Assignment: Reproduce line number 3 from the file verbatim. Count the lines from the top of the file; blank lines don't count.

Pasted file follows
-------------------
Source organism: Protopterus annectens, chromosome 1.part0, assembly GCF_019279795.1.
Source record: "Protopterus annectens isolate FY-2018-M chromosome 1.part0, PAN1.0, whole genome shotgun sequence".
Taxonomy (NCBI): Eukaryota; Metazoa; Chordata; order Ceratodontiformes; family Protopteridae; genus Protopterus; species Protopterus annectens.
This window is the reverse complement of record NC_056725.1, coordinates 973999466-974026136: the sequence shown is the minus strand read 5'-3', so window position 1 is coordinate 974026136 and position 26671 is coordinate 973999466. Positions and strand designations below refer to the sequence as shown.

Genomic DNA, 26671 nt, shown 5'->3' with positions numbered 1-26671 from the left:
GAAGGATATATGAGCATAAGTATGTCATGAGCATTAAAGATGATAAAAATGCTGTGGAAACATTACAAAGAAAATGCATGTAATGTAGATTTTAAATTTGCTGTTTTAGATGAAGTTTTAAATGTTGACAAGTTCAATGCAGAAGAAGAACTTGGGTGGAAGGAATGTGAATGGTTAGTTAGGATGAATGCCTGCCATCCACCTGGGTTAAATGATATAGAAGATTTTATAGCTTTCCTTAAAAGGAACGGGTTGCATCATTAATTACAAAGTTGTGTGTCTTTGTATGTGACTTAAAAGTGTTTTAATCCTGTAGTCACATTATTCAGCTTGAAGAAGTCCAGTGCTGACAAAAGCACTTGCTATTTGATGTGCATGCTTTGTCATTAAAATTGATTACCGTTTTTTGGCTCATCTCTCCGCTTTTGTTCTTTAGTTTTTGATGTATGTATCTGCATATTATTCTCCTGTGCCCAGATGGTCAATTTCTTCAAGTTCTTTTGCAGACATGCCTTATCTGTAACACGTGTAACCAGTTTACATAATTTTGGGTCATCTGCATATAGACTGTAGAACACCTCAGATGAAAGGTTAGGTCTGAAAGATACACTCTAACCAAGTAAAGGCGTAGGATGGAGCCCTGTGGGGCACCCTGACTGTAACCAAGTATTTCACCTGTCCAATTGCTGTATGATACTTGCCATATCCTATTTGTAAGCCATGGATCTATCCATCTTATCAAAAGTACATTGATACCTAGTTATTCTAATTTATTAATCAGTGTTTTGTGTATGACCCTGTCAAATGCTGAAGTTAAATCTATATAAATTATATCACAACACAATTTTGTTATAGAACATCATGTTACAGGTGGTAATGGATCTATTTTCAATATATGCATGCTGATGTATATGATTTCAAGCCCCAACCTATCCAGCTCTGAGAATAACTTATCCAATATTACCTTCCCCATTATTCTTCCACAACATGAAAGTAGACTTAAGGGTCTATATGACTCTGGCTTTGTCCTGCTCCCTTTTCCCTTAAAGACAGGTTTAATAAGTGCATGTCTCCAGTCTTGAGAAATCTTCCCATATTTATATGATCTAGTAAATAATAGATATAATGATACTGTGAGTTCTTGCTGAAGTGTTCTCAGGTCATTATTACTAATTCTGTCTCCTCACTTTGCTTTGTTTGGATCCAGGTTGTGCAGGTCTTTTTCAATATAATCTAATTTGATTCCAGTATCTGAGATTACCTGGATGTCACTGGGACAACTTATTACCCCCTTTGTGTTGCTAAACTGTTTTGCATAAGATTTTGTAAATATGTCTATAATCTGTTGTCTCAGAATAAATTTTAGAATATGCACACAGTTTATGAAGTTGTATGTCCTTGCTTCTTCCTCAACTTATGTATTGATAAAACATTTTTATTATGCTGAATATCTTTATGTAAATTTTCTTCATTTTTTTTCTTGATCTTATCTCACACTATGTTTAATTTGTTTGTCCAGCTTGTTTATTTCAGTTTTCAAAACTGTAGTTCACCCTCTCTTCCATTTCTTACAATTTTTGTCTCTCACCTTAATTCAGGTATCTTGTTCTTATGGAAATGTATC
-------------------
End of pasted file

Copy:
Taxonomy (NCBI): Eukaryota; Metazoa; Chordata; order Ceratodontiformes; family Protopteridae; genus Protopterus; species Protopterus annectens.